Trip Start Aug 08, 2012
33Trip End Ongoing
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Kyoto is a lot less bloopy than Osaka and Tokyo. The tune that announces the subway is this terrible bone-disintegrating serious of chords that make you feel as if the train of incomprehensible horror is approaching, or perhaps a giant centipede from hell. Shudder.
It’s not all bad though, underneath Kyoto’s low-key exterior is the serene beauty of ancient Japanese culture
We were staying by the railway station in a neighborhood of geometric brown and grey houses. The streets were narrow and quiet. In the evening, I went for a walk and noticed little shrines every three to four houses. Each had a little bell and places to put flowers and incense. I thought it was wonderful to be in such a deeply spiritual place.
As well as the shrines there were vending machines on every block. Apparently there are more vending machines per capita in Japan than anywhere else in the world. This isn’t difficult to believe as they really are everywhere! I’m sure you’ve heard that they sell all sorts of things too, but the strangest one I’ve seen was selling hot meals and that was on the boat over here. They mostly sell drinks - both hot and cold.
In New Zealand, we couldn’t possibly have this many vending machines as they always wind up getting vandalized. I still think it’s some sort of small miracle that they don’t all get destroyed here in Japan as well. But that’s the thing; Japanese people are not that mindless. There are even machines that sell beer and cigarettes
However, while I’m on the subject of well behaved people, we have noticed a little of the underbelly of Japan while here in Kyoto.
We had arrived at the station and Vinh was on his smartphone figuring out what station we wanted to go to to get to the Nishiki Food Market. A large scruffy lady came up to him with the sweetest smile (but the worst teeth) and helped him. As this was Japan, Vinh graciously accepted her help, even though he didn’t need it. Thats when things turned weird. As Vinh bought the tickets, the lady asked if him for the change as payment for her help.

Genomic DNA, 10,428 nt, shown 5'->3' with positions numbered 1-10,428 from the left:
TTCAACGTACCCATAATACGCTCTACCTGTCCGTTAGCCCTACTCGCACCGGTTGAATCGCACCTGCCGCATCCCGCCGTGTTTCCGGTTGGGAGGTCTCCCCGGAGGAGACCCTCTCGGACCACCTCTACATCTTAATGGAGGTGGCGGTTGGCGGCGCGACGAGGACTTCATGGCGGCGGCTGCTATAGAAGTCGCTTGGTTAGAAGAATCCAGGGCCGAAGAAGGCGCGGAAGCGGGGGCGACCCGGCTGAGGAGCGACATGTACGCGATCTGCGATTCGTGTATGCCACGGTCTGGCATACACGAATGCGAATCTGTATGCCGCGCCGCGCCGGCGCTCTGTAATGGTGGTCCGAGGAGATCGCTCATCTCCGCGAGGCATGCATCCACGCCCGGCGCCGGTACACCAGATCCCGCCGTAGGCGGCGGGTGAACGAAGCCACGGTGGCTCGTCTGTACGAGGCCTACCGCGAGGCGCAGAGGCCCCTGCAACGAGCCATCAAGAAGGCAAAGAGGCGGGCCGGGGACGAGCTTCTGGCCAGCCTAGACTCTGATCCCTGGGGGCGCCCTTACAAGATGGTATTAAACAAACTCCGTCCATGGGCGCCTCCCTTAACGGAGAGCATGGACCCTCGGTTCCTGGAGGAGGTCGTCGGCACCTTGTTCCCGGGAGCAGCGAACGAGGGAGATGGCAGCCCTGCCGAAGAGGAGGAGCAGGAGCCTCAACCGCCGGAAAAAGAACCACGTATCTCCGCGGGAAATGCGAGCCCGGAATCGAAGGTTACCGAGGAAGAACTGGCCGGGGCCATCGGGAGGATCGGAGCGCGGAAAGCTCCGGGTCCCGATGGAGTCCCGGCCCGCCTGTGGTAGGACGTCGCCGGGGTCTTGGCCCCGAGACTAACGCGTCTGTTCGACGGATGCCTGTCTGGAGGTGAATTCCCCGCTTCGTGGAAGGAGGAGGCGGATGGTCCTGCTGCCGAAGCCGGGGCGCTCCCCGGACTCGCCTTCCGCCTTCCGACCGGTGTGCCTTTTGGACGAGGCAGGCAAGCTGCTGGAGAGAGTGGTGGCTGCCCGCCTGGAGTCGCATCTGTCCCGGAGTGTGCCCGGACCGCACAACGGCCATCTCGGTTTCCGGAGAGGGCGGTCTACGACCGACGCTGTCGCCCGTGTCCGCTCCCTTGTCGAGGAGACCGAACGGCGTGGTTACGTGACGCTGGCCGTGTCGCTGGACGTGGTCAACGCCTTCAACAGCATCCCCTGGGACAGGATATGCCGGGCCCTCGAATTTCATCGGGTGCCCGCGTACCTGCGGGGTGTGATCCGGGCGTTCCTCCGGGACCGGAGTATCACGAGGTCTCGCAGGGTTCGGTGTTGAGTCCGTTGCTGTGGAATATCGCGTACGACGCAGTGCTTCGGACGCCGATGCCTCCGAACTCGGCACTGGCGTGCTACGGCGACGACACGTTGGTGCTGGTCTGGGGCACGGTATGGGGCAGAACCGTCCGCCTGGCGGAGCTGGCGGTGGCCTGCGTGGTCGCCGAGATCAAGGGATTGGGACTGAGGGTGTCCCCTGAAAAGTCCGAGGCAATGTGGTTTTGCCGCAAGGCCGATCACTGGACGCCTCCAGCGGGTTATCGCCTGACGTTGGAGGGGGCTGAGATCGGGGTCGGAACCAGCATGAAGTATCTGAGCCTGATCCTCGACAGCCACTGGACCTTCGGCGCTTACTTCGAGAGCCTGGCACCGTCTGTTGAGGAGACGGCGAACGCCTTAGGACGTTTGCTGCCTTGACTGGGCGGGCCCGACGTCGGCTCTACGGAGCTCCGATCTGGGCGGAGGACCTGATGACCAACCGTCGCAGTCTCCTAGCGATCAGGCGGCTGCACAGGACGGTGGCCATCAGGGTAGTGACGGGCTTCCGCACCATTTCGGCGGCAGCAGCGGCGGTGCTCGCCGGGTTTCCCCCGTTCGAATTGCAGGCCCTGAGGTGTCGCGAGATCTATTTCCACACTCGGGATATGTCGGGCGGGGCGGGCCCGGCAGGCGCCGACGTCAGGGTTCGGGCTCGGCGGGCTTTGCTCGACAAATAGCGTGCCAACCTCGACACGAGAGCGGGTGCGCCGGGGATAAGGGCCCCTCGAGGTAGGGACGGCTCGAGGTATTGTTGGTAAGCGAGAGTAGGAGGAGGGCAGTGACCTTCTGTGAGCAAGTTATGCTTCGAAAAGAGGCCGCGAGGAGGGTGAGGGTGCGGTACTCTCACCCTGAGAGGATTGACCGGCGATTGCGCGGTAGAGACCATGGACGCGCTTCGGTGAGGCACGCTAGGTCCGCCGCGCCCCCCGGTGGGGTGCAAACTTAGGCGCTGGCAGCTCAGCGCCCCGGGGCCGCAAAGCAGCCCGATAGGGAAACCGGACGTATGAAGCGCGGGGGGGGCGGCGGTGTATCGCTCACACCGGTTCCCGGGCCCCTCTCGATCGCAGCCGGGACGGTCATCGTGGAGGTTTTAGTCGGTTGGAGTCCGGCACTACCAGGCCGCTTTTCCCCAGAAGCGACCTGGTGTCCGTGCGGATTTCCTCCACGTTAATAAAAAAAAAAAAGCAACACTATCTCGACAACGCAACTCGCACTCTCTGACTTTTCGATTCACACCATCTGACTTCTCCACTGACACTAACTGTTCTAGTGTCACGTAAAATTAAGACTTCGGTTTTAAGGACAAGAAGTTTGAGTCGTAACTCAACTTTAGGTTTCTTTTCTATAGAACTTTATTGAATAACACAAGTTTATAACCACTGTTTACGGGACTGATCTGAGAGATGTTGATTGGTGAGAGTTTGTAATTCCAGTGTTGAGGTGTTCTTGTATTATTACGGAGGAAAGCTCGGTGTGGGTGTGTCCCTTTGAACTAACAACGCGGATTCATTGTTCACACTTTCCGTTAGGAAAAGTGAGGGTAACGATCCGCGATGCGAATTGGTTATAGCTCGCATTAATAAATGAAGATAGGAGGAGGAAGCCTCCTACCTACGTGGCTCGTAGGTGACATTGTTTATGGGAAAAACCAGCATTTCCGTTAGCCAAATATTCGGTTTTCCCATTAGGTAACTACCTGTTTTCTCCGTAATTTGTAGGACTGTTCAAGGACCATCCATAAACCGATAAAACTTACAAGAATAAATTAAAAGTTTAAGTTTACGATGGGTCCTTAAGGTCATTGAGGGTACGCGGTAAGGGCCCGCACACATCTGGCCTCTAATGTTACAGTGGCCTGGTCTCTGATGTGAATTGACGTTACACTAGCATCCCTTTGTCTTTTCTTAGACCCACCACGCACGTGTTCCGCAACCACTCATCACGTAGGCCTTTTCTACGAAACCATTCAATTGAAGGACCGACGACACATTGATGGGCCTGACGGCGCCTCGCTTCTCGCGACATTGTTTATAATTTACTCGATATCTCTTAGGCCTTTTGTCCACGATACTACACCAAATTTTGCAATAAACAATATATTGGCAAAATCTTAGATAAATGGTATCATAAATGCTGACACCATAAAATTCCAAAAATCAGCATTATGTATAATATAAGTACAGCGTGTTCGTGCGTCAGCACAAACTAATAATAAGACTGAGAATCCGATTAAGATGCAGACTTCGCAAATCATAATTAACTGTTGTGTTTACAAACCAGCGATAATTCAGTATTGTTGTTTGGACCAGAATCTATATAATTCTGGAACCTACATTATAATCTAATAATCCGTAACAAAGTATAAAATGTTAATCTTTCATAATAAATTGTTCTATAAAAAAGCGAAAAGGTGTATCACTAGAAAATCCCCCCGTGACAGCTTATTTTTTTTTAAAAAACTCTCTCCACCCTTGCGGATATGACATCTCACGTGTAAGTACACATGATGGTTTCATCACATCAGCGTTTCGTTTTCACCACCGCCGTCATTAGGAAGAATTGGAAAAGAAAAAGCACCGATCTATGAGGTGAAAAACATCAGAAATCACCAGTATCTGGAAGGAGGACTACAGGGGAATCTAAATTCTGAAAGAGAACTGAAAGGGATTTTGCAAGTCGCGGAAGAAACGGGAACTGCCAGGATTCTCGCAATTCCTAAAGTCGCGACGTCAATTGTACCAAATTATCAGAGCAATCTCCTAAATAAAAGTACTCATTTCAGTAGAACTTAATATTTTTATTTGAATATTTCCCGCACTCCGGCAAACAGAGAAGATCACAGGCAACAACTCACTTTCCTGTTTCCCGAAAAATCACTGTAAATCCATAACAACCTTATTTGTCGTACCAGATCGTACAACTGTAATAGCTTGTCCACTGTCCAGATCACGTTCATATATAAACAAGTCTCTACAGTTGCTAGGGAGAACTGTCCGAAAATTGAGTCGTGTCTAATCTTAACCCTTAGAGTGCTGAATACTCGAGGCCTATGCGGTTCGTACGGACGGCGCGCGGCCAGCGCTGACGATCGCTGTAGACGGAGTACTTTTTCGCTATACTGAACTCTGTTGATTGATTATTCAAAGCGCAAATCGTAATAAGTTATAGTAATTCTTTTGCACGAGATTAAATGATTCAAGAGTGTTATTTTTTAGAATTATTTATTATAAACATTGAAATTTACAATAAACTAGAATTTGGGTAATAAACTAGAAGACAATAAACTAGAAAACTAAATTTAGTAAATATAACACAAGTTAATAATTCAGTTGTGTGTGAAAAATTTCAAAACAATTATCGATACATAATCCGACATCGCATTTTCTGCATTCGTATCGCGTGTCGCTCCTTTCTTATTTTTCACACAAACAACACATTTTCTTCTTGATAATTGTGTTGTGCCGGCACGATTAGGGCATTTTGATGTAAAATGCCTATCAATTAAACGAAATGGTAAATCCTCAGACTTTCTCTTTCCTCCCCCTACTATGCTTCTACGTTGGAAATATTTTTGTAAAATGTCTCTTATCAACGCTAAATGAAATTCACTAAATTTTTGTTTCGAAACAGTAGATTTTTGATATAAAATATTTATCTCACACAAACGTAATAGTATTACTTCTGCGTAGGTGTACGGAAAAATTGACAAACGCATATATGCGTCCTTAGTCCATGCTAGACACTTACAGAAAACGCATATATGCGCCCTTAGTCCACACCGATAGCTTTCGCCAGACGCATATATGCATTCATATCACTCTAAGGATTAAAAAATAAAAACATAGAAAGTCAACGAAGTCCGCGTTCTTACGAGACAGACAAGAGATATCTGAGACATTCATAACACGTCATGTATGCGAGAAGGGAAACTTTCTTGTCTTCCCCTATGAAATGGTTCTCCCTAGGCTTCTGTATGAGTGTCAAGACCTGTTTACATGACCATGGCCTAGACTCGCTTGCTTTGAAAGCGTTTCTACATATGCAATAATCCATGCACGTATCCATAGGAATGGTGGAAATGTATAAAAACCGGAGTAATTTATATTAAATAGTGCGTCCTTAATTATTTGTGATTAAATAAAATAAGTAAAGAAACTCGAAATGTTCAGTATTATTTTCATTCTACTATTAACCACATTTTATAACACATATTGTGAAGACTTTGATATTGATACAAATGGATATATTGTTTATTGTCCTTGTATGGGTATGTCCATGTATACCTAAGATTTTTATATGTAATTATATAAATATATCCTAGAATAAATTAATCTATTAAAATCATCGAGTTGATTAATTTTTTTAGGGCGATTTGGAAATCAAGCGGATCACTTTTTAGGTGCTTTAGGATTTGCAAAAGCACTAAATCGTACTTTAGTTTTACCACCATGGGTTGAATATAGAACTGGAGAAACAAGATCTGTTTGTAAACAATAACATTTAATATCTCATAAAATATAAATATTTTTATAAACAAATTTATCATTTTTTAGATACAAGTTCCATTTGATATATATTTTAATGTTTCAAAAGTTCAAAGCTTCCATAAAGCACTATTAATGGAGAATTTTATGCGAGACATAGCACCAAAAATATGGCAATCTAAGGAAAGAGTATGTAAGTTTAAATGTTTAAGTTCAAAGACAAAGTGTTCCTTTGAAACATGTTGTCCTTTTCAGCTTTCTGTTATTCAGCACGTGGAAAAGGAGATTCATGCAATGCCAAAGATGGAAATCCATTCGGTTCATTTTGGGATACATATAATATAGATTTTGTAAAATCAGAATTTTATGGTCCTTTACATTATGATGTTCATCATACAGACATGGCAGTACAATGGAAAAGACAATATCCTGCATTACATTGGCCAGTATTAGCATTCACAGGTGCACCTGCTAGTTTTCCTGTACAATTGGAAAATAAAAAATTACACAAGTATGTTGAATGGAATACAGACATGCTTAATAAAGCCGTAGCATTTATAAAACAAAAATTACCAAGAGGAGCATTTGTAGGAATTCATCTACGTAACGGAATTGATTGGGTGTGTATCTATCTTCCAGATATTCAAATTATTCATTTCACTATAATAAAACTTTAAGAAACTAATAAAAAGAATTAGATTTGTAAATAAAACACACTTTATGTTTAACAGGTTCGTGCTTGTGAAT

“No, sorry” said Vinh with his most sympathetic smile. “We need this money”.
Vinh continued putting away his money while his mum and I watched with a strange mixture of concern, horror and guilt as the women wrapped her arms around her stomach and began to cry pathetically.
“Oh no Vinh!” we both cried
Vinh had seen the ladies behavior but continued as if nothing had happened. He turned to her.
“Arigato” he said apologetically.
No self pitying drama would sway him. The lady realised this and her true colours began to show. She let out an angry yell and swiped at Vinh as he walked away. It was all very strange. Don’t think we’re heartless either. When you travel you are faced with poverty all the time. You can’t give your money to everyone, as hard as that may be.
During our time in Kyoto we did notice this lady a few times by the ticket machines. It must be her regular gig. Also, in Kyoto I saw this very, very old man buying a very, very filthy magazine at the 7-11. It was quite funny. (And may I just say, busted old man! It’s on the internet now!) Anyway, not everyone’s well behaved in Japan, they’re just very polite about it.
So, anyway we went to Nishiki Food Market which is often referred to as Kyoto’s Kitchen. It’s a long narrow street that stretches for about four blocks that is filled with the most amazing food shops selling everything from pickled vegetables, fresh fish, spices, confectionary and everything in between
From there, we walked up to the street famed for it’s Geishas. The work of a Geisha is mostly behind closed doors. They are basically extremely high class and educated entertainers and escorts. People who enjoy the services of Geishas are usually extremely powerful business men although, the Gion district does have public performances. Vinh told me that to visit a Giesha you normally need to be introduced. Therefore you’d need to be a pretty privileged position for that to happen in the first place.